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Patient Educ Couns. 2006 Apr;61(1):80-6. Epub 2005 Oct 19.

Patients' perceptions of visit companions' helpfulness during Japanese geriatric medical visits.

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Department of Hygiene & Public Health, Teikyo University School of Medicine, 2-11-1 Kaga, Itabashi, Tokyo 173-8605, Japan.



Elderly patients are often accompanied during medical visits by a companion, usually a family member. This study explores the association between patients' expectations regarding the communication role of their companions, and the role intended and taken by companions during the medical visits, on patient perceptions of companion helpfulness.


Participants included 63 patients aged 65 or over who were under continuous care of nine attending physicians at a university-affiliated geriatric clinic in Tokyo, and their companions during the medical visit. These medical visits were audiotape recorded and coded using a Japanese translation of the Roter Interaction Analysis System (RIAS).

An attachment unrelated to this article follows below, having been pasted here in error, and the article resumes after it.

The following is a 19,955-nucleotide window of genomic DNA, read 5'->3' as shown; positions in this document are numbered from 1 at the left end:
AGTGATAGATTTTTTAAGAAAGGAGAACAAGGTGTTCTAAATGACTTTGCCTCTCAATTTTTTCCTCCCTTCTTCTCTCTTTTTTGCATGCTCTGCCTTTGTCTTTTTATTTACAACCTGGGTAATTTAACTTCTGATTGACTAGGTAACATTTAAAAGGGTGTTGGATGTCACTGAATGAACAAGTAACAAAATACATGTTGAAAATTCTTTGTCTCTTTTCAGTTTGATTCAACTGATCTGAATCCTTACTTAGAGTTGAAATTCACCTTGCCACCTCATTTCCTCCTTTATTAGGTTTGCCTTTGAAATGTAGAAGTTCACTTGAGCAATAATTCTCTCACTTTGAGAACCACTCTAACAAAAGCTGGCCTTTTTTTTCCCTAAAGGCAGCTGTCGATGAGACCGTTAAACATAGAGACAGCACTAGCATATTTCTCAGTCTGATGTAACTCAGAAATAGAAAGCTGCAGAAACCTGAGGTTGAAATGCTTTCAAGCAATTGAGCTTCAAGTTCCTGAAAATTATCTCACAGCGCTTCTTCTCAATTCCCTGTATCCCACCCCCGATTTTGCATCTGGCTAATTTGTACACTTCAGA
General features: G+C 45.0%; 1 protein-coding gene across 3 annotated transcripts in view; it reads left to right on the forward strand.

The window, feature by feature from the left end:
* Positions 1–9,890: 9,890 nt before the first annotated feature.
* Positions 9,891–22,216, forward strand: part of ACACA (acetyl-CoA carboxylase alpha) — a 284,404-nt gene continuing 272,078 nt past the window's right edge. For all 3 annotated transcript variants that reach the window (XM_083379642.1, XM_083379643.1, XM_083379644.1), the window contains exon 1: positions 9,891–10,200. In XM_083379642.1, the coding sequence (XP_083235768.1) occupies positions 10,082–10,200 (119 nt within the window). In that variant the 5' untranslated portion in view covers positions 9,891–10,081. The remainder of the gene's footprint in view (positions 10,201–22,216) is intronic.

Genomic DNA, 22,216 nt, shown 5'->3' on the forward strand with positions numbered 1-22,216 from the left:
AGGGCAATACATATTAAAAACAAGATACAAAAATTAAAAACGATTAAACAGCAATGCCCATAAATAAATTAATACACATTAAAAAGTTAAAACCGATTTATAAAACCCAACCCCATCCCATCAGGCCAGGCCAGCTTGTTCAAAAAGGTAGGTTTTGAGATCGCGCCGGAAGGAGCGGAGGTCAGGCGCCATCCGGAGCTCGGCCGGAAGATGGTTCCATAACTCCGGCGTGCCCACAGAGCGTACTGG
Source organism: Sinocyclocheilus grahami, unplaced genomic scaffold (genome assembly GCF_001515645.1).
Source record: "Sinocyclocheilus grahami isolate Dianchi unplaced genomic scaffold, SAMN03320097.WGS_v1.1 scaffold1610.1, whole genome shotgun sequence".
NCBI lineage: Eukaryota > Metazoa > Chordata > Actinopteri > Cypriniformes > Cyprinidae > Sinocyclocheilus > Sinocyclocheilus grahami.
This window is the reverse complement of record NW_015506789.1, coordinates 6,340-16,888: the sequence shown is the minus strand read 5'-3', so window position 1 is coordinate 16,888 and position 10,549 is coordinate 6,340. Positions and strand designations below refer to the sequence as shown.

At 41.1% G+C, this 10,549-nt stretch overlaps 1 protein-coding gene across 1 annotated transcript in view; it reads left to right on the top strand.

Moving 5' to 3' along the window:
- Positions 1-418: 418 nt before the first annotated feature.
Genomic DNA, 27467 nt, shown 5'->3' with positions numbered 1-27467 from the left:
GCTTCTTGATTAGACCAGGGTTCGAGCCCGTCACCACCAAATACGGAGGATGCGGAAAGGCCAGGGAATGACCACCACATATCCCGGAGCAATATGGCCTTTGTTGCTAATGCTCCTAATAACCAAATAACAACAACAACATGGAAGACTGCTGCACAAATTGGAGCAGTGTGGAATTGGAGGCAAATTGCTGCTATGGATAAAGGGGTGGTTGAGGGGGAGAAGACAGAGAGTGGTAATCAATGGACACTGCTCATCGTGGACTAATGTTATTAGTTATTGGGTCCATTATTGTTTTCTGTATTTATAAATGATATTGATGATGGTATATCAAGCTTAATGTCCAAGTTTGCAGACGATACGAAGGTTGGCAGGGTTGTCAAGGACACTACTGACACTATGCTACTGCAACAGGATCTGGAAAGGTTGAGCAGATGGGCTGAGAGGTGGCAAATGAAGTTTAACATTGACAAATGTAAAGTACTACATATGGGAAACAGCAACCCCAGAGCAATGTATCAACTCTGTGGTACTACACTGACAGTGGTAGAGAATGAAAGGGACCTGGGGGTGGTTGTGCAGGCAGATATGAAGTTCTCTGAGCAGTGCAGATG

The discrepancy between what patients expected of their companions, and what companions intended and actually did during the visit, predicted patient ratings of companion helpfulness. It was especially noteworthy that the highest ratings of companion helpfulness occurred when patients expected their companion to be actively involved in communication and they were. However, if the patient anticipated only a limited companion role, the companion was not viewed as very helpful regardless of the role they played.


There would be a largely unexploited potential for improving communication effectiveness through the optimal engagement of companions in visit communication.

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